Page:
This comes prettily from an almost unlimitedly ambitious writer who isn’t even a NYT bestseller yet, doesn’t it? Sure does. Because it's doable. Eventually. If I live long enough. And there have been times along the way when the world not only wasn’t my oyster – it wasn’t even my kumquat with mustard on the side. That I haven’t got there yet is a function of “How hard I’m willing to try.” In my case, two factors have forced me to take – shall we say? – the scenic route: a) the one thing I will not sacrifice to writing is my boys’ future. This means times when I should have pushed hard were “wasted” shepherding them through childish issues and teen angst. (Not their fault. I signed up for it. Glad I did it too.) b) I don’t work as hard at self promoting as 99% of authors. This will have to change. I know it will have to change. But it goes against a basic part of my personality (yes, the lazy part, smarty. True to an extent. Writing is far more of a pleasure than promoting, so I write more than I promote.) and those can take time to defeat. It can be done, it’s just takes a long time.
Are you really whining “but what if I don’t have enough talent?” Right. Because that’s the operational quality. You sit down, you breathe deep and writing flows from your fingertips IF you have the magical thing “talent.” Look... I won’t deny there’s such a thing as “talent.” I.e. by inclination and character, you do some things more easily. For me, that’s characters. But to compensate, I’ve fought EVERY inch of the way for plot and I don’t flatter myself I’m any better than “solid midlist” on THAT (Except for the last submitted book, Sword and Blood.) I don’t know anyone – not a single professionally published author – who is naturally good at the many parts that make a successful novel. Besides, come on, so far as there’s talent and you can discern it, read the bestseller list. You’ll come across at least two at any given time who have NO discernable talent. But they made it. Now, yeah, maybe they were golden children, raised up by fate with no struggle. However, my guess is if it looks that way, they’re REALLY good liars.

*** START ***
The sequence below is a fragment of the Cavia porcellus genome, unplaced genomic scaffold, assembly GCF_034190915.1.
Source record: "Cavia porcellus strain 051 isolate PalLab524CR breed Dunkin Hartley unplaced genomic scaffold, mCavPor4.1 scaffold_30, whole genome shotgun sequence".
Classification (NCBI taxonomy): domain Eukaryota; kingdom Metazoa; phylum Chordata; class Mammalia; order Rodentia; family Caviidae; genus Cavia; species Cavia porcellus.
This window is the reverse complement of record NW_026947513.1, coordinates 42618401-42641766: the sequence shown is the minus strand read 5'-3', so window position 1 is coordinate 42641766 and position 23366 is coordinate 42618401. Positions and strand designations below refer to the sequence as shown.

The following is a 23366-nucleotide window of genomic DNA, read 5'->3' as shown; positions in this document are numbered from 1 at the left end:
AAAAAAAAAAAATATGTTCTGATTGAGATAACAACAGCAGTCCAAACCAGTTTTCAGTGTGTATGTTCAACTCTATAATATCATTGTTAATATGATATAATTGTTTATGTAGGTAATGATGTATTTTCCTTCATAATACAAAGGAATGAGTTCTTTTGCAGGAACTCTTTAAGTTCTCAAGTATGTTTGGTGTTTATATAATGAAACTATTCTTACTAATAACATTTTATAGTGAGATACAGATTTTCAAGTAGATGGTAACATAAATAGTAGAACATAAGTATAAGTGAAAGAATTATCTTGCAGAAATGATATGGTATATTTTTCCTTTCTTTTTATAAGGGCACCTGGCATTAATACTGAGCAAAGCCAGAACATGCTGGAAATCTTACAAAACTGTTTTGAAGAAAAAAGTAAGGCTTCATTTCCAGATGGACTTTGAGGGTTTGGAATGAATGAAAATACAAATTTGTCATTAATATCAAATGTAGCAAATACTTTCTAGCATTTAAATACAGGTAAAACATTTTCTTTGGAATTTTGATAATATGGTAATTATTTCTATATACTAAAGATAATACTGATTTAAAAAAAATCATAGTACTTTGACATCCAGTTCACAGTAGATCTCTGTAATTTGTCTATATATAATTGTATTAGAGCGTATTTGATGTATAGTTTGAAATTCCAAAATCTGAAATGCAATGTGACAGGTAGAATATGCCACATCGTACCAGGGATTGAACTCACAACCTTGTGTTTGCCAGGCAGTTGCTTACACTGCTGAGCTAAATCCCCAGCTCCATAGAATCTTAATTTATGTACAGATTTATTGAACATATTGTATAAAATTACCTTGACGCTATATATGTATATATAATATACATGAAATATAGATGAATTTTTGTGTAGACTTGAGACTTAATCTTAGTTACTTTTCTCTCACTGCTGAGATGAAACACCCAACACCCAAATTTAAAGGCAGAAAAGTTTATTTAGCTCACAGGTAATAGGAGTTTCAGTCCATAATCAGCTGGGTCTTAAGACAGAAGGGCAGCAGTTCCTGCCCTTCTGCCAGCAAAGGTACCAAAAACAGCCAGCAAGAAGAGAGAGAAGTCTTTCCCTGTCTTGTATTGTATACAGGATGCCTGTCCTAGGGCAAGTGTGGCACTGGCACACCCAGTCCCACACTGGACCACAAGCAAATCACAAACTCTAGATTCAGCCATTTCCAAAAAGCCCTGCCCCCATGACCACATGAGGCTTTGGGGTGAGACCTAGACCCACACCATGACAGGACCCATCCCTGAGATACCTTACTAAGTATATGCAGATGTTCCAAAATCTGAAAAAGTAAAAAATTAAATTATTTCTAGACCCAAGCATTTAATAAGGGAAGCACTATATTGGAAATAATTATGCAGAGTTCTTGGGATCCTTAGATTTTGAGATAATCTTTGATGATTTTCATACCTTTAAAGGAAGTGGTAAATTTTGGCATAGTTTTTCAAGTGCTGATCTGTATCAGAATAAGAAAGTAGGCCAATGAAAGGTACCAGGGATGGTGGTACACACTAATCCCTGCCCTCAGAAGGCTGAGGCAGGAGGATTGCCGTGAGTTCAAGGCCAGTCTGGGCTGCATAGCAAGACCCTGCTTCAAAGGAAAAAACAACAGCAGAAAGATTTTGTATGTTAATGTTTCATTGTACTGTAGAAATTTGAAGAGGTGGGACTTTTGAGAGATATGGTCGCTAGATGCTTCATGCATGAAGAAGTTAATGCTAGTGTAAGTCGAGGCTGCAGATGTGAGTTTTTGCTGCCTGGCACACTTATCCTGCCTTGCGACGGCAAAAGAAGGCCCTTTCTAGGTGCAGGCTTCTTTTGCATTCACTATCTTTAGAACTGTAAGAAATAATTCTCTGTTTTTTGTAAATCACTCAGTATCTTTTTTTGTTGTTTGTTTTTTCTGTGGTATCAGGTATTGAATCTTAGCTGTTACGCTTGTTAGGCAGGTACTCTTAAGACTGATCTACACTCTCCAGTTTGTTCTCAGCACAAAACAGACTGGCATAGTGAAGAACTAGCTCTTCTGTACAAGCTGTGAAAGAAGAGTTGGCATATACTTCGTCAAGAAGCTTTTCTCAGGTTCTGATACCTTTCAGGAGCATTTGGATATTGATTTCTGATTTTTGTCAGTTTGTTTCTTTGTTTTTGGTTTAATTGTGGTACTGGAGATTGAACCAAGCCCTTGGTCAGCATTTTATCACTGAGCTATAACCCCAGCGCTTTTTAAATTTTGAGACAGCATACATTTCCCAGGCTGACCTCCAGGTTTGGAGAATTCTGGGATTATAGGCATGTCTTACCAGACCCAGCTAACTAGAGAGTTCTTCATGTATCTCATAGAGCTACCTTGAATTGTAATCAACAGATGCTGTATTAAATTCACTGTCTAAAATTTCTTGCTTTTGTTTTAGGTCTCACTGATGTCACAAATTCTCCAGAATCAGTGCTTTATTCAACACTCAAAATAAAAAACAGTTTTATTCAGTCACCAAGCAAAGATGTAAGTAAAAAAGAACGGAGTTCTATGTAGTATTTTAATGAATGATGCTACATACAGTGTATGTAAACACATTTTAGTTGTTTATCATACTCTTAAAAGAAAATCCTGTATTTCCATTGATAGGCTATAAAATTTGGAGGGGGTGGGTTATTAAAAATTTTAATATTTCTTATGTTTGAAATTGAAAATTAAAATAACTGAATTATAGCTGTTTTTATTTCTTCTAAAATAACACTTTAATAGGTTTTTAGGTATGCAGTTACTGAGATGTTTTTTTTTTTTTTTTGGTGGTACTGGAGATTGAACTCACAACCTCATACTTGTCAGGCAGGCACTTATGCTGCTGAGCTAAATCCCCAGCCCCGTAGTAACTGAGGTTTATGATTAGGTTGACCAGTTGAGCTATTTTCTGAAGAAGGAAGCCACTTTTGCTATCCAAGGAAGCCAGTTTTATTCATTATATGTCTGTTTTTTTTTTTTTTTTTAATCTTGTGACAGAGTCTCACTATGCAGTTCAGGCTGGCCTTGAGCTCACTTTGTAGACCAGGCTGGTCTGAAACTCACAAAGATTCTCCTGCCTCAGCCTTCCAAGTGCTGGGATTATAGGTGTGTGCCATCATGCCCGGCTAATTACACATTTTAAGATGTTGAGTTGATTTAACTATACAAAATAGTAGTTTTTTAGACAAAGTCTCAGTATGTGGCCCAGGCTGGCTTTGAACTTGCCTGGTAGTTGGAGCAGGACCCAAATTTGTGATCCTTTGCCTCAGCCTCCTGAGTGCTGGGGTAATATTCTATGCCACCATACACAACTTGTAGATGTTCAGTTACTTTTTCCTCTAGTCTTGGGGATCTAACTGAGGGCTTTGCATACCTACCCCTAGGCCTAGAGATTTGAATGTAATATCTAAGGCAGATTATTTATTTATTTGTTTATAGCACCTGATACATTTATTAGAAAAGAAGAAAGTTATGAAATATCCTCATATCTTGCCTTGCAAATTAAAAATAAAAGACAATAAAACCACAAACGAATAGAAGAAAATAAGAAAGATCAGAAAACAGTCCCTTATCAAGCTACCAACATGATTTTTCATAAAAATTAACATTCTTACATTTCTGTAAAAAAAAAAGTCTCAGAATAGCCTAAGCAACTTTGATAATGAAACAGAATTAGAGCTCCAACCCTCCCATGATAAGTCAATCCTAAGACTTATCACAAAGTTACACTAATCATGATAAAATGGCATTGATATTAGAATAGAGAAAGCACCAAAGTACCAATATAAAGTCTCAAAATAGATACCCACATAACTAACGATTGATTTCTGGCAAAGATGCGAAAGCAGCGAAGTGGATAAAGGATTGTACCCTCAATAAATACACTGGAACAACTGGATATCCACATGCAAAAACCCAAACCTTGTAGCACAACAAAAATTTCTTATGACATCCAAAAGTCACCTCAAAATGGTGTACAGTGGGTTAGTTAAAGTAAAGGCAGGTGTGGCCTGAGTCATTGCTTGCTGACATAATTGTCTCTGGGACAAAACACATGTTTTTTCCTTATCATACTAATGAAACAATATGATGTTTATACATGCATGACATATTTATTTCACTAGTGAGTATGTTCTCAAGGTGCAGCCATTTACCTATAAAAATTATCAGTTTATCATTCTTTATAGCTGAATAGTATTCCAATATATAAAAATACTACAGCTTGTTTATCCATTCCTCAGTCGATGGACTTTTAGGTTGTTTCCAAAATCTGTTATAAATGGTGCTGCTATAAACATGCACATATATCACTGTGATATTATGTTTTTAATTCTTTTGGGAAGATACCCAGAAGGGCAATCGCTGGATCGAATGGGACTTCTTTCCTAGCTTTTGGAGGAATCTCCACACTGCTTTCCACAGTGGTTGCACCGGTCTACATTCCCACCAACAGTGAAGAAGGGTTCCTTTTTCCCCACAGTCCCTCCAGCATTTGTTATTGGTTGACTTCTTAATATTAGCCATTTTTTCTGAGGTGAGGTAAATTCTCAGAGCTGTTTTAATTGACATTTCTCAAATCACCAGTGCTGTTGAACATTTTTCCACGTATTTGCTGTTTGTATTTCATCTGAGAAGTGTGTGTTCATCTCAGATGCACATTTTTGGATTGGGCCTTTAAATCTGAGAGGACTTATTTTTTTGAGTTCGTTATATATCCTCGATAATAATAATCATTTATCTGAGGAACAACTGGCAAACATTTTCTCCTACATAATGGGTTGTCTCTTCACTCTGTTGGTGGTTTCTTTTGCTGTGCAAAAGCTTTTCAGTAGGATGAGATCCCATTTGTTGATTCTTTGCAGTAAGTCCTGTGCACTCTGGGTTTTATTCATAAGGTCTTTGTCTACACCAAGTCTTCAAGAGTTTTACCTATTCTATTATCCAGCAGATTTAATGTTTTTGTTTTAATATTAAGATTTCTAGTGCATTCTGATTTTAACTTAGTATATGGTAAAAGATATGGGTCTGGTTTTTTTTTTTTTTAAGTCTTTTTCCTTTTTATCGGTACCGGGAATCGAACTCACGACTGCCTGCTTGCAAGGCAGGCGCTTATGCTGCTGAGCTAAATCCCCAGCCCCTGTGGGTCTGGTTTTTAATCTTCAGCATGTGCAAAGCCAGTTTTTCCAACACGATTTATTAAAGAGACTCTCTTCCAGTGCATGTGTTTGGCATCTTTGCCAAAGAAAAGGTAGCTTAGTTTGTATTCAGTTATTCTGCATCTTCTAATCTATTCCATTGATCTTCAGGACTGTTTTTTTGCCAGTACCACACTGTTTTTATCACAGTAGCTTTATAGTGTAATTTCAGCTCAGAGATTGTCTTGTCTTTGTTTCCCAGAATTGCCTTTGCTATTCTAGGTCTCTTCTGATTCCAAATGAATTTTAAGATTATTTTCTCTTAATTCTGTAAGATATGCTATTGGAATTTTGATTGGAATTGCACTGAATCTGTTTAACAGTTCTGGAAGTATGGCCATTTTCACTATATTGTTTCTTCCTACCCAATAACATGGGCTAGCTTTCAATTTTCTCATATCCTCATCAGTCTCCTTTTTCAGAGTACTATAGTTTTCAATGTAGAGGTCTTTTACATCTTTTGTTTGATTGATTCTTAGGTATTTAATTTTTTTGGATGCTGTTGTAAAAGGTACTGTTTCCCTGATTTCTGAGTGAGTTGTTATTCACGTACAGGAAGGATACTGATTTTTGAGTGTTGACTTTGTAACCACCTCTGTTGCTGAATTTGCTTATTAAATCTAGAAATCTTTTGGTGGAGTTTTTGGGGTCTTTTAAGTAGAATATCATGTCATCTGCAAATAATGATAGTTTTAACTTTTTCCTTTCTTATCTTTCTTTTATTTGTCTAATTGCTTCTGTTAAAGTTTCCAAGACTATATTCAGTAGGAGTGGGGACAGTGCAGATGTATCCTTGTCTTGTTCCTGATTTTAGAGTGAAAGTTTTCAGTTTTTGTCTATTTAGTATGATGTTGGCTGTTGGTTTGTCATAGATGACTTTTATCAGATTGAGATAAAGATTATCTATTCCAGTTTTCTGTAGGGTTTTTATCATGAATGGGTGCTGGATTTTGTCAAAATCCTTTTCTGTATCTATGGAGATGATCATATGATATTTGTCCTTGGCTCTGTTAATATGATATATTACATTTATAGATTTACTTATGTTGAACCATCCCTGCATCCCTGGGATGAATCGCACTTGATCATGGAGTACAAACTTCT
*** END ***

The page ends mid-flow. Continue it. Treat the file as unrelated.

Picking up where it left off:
So, this is the bad news: you’re not fated to be a massive bestseller. These are the good news: You’re not fated to be ANYTHING. The future is wide open and even if at times it looks like the south end of a northbound donkey, it is open to change.
And now, like any good fortune teller I want you to open up so I can advise you (Only if you answer me, I suspect you can advise you after ;) ): What are your fears? What do you think can block you forever? What are your limiting factors? What will you not sacrifice to your writing, no matter what? What is your special talent? What do you know you suck at? How do you plan to get better at that? AND – for fun – what is your ridiculous superstition which you know is nonsense but makes you feel “safer” as you’re on your way? (My own security blanket in this area is that if I eat at Pete’s Kitchen in Denver, I sell something. Might be a short story, mind. Or Japanese rights. But I sell something. So far, so good.)